Surprisingly good third outing for Norman. The movie might lack serious scares and the air of mystery that enveloped the other movies, but this movie succeeds nevertheless. This is a more tragic and human story about how history repeats itself and that some people are doomed by design. Perkins direction is solid but he could have eased on the callbacks to the original in my opinion. A fitting end and a good watch!
As much as I enjoy "Psycho II," there's a lot here that feels like a needed course correction: the return of classic Hitchcock iconography, putting to bed the notion that Mrs. Bates wasn't Norman's mother, and embracing a shadowy Southern Gothic atmosphere. With so much to orchestrate as director, Perkins seems to have less attention to devote to his performance, but the conclusion feels a fitting end for Norman.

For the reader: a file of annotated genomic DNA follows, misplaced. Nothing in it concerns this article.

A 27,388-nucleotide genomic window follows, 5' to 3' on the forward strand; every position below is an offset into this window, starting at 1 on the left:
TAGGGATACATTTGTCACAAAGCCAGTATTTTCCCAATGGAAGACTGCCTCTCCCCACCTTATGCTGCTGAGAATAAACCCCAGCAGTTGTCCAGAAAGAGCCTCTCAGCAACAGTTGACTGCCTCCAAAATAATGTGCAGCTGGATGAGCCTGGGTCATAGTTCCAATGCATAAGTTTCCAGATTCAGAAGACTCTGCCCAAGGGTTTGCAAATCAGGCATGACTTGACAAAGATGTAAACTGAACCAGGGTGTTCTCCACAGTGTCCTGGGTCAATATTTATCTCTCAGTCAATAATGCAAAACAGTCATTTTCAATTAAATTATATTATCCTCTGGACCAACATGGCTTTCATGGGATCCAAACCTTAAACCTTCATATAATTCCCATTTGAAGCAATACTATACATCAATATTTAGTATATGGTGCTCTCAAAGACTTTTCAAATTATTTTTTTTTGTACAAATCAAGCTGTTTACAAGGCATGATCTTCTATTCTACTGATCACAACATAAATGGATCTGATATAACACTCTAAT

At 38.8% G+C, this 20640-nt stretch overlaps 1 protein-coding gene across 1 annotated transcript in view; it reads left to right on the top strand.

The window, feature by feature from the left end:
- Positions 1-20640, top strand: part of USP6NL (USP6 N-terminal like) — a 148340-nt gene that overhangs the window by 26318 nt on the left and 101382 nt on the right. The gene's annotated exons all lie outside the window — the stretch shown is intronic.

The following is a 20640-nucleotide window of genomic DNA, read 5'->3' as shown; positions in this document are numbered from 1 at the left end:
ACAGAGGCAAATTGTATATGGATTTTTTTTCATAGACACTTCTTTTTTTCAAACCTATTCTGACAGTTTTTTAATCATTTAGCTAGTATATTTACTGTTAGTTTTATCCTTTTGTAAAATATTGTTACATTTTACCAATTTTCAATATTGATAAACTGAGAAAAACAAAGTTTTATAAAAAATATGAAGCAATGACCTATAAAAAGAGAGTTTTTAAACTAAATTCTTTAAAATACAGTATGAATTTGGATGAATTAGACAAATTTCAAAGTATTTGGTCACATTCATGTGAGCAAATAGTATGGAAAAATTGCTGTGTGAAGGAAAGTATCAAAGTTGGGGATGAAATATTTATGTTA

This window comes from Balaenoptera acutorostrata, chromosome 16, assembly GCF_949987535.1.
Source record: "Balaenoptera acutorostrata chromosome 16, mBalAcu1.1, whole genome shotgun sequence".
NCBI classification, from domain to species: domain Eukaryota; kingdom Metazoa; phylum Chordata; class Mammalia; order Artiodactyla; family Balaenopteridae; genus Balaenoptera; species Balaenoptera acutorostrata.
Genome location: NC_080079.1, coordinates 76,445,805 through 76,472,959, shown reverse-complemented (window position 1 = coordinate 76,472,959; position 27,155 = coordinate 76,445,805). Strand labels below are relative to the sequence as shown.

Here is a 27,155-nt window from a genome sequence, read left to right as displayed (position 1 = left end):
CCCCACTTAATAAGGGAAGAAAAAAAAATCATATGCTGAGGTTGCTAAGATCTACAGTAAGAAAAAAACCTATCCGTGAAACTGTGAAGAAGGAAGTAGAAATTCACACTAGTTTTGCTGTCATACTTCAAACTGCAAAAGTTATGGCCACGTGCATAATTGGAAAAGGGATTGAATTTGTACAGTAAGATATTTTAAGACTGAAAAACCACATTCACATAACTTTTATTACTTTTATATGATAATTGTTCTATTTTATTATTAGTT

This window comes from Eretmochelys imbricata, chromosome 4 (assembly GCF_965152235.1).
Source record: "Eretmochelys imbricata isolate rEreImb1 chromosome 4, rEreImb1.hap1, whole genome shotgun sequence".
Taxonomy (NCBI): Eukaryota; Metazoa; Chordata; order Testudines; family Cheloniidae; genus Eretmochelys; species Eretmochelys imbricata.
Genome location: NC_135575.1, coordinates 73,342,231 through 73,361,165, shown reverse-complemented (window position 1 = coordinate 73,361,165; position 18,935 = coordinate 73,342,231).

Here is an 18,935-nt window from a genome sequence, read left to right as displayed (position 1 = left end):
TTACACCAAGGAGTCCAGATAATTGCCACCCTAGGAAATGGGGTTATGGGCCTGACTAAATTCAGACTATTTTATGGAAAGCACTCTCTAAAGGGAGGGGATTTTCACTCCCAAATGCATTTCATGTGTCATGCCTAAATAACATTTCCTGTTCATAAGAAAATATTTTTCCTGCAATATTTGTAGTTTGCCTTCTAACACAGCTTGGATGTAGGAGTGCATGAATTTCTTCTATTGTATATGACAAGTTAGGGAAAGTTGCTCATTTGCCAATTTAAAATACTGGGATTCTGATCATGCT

While it's nowhere near the league of Hitchcock's masterpiece, this sequel is entertaining enough in a cheesy sort of way - even if it really is nothing more than a slightly above average slasher movie. Anthony Perkins turns out to be a fairly competent director, even if he is a bit past his prime as an actor.
This third installment of Psycho (directed by Perkins himself) is actually surprisingly good. Psycho 4 is also worth checking out (as long as you ignore the contradictions and minor potholes each sequel provides).